When I first received my Amazon Echo Dot (full review here), I was wondering how I could link it to my phone- specifically, if I could use the voice-controlled Alexa feature to help me find my phone when I would lose it in my dorm room. During my research, I stumbled across an app called IFTTT that allowed me to not only improve my Amazon Echo Dot, but other devices as well. Here are my experiences with the app.
What is IFTTT?
IFTTT (If This, Then That) is an app that allows users to browse and create their own custom programs, or applets, to connect various web services and devices. It takes less than a minute to create or enable an applet and start using it- no programming experience necessary. Users sign up for a free account in order to use the service.
I have the IFTTT app installed on my iPad running iOS 10 and my Android phone running Lollipop. I also have the IFTTT skill enabled on my Amazon Echo Dot 2nd generation. In addition, I use various web services with the app. Download it on iOS here and on Android here.
The app features very colorful, easy to identify squares for each service, with bold high-contrast text. It only takes two gestures to enable an app- tap on the square, and swipe to enable the applet. Some applets may require additional authorization if you are connecting it with an account for the first time, like Twitter.
There’s hundreds of different applets for a variety of devices, and users can browse by device type, or based on web service. Applets are very simple, two line programs, that trigger an action if a certain condition is met. For example, if I ask Alexa to call my phone, then the device will call my phone so I can find it. It does not enable applets at random.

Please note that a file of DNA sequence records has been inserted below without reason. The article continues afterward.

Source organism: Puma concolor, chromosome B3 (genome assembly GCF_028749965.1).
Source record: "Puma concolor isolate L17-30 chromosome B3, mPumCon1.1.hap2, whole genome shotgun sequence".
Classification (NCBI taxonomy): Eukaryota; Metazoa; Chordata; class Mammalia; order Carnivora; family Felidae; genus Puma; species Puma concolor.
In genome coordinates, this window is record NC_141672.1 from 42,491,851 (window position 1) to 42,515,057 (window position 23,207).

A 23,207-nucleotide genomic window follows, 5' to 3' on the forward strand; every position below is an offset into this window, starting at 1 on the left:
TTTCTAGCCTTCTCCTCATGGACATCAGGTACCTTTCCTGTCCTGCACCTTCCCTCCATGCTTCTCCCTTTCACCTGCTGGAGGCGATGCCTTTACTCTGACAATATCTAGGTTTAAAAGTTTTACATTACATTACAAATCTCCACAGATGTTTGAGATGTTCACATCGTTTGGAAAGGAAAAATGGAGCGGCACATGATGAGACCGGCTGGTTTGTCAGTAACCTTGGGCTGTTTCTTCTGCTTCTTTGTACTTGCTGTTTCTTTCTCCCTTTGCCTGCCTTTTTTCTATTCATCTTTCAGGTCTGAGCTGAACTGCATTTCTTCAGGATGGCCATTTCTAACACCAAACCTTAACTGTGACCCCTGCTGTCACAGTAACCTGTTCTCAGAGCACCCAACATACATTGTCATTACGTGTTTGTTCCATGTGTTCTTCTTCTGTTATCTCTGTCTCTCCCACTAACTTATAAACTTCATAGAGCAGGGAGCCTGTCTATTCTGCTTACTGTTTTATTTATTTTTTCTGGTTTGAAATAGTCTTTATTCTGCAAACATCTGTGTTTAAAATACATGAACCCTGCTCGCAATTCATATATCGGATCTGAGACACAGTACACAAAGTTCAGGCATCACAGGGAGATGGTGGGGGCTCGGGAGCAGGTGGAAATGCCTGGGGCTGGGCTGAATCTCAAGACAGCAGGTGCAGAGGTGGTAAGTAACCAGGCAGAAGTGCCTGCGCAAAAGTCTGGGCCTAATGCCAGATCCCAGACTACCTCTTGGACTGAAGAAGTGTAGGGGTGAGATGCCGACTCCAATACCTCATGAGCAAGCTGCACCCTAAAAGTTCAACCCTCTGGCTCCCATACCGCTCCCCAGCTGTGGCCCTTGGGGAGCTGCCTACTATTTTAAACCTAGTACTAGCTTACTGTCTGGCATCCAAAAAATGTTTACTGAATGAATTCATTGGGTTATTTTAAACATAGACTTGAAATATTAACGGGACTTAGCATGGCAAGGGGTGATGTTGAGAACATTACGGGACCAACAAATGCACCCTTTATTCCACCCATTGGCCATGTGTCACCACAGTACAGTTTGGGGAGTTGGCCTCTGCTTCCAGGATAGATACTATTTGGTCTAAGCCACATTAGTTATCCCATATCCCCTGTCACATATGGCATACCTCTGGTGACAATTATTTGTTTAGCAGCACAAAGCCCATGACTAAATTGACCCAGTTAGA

With a grid layout, high-contrast text, and easy to identify tiles, this app is awesome for users with visual impairments, especially low vision. The app worked great with VoiceOver as well, and I found it easy to read the various tiles and enable skills.
Ease of use
While this app may sound like it is only for technology-minded people (or, as a friend once put it, computer whisperers), the app does not require any background in programming or technology. If someone can unlock their phone, then they can use this app. After all, it’s designed to make life easier.
Creating an applet
If for some reason you can’t find an applet, it’s easy enough to create one. Users choose what device or service they want to use, and then choose what they want the second service to do. At this time, users cannot select skills or services that are not available inside the app, so I strongly recommend checking out existing applets before creating a new one. After the applet is created, it can be shared with the IFTTT community- though no information other than the IFTTT username is shared.
What I’ve used it for
I’ve used various IFTTT applets across many of my devices. Here are some examples:
- Real time rain and snow alerts to my phone and iPad
- Calling my phone when an alarm goes off
- Organizing Google Spreadsheets
- Posting to Twitter
- Email alerts for new laws
- Managing my website with WordPress
In the future, I hope to test the various smart home features, especially the ones for lights and temperature. I would love to be able to set those things with my voice and not have to stand up to do so.
My most-used applets
My most used applets are the ones that give me information about the weather. I get migraines and chronic pain flare ups based on the weather at times, so having this information easy to access has been extremely helpful for me in planning activities.
IFTTT has been an extremely handy app that I rarely think about, because everything is automated for me. I especially love the interface of the app and how it is easy to access with my low vision. I highly recommend this app for anyone who is looking to increase the capabilities of their various smart devices.